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Will a Rs 100 crore life insurance awareness campaign bring a change?

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By the end of February 2019, the life insurance industry will be ready with a mega Rs 100 crore campaign to create awareness about the importance of buying a policy. A joint initiative of the life insurers and industry body Life Insurance Council, the campaign will look at busting myths and try to make insurance a pull product.

The success of the ‘Mutual Funds Sahi Hain’ campaign by Association of Mutual Funds in India (AMFI) could have been a motivator for the insurers to come together for this mammoth initiative. LIC is expected to contribute more than 70 percent for this initiative.

But how the insurers bridge the trust deficit among policyholders through this campaign will be an area to watch out for.

There is a perception among a certain set of policyholders that insurance companies delay payment of claims. Endowment plans that offer a lumpsum amount on the completion of the policy term are more preferred than the essential pure term plan that offers a payout only if the policyholder dies during the policy tenure.

When insurers have tried to offer life insurance together with a home loan, customers have been convinced to buy the product. This is because any untoward incident will lead to the deceased’s family members bearing the burden of the Rs 20-40 lakh loan that an individual might have taken.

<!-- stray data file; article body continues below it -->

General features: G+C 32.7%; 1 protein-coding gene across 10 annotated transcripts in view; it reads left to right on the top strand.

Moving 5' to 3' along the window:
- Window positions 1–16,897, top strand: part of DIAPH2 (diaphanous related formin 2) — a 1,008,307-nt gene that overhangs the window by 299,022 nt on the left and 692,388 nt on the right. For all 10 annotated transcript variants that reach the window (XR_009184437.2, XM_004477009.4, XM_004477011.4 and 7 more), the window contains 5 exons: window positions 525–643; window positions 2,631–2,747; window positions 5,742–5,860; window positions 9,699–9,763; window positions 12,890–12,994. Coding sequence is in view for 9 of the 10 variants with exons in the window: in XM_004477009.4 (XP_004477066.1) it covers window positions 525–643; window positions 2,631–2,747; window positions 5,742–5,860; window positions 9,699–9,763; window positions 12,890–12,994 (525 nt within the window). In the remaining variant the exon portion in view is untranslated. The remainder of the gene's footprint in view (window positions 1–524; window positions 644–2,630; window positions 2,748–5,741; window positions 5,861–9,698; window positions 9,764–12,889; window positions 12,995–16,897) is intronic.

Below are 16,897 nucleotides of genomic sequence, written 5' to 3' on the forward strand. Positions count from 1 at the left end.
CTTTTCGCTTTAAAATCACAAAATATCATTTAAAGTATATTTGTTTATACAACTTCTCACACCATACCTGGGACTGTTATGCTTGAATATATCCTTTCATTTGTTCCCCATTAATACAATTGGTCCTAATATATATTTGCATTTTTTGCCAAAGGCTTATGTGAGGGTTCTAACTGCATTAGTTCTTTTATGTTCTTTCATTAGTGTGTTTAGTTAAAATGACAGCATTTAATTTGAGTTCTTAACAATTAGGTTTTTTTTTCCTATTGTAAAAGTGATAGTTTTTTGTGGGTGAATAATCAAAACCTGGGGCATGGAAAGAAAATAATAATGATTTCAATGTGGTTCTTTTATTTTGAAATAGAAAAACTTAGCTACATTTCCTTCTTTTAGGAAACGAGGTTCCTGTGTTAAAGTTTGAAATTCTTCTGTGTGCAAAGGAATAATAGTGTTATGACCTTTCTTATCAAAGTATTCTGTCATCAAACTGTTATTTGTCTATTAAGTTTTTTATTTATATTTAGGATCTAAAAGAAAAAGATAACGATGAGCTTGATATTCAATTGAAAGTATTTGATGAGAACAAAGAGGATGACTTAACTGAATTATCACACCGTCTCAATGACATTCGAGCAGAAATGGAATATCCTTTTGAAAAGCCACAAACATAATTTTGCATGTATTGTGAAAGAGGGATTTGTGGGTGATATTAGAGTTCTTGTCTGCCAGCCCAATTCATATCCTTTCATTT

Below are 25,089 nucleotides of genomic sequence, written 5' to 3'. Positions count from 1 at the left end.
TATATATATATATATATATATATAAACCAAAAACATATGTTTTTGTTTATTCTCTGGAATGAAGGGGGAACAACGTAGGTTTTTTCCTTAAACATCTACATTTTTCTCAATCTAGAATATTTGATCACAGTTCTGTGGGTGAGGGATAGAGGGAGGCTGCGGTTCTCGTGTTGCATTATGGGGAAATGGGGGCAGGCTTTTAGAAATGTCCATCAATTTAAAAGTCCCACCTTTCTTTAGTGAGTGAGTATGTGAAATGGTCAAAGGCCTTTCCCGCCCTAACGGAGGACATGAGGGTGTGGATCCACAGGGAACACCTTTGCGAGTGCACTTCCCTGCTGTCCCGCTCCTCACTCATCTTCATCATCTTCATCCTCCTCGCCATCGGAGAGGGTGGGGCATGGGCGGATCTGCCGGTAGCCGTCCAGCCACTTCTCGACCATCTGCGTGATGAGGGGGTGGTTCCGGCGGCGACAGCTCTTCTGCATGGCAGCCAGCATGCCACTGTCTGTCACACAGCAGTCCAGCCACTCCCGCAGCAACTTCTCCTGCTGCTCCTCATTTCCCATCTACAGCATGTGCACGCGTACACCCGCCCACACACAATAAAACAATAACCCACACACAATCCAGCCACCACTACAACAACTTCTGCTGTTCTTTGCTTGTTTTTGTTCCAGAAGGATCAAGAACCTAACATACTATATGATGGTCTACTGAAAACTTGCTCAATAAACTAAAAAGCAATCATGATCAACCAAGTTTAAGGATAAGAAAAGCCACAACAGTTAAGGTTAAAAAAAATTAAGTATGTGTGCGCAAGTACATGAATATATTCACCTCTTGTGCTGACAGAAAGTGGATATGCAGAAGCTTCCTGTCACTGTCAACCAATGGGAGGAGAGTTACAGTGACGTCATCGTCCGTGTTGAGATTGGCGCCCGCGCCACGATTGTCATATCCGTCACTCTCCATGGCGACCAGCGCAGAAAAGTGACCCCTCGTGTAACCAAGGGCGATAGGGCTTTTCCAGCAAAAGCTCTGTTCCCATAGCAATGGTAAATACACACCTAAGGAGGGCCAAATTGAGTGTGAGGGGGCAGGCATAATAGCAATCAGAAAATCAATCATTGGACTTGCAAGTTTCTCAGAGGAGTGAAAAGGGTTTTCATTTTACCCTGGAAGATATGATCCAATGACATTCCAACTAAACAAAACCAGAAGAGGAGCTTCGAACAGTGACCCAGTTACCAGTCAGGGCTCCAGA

However, enough stress has not yet been given on how the death of one earning member may mean families being pushed to the brink of poverty. Yes, there have been many old advertisements about wives, mothers living a comfortable life because their husband/son had taken a policy. These campaigns have failed to evolve with modern times.

What about the single mother/father who is bringing up a child? Won’t it be relevant for them to buy an insurance product? What about a farmer in rural Maharashtra whose 10-member family depends solely on his earnings? Or a delivery executive at an e-commerce firm with ailing parents?

Natural and man-made calamities including the floods at Assam, Nagaland and Uttarakhand, Mumbai terror attacks or the Bhuj earthquake have occurred time and again causing several deaths. However, these incidents have been unable to boost the sale of insurance.

Maybe getting real-life case studies of people with and without insurance could jolt people out of their ignorance.With a 1.2 billion population with social security schemes that provide little or no coverage, life insurance is a necessity. Now whether the Rs 100 crore campaign merely grabs eyeballs or is able to bring behavioural change will be interesting to watch.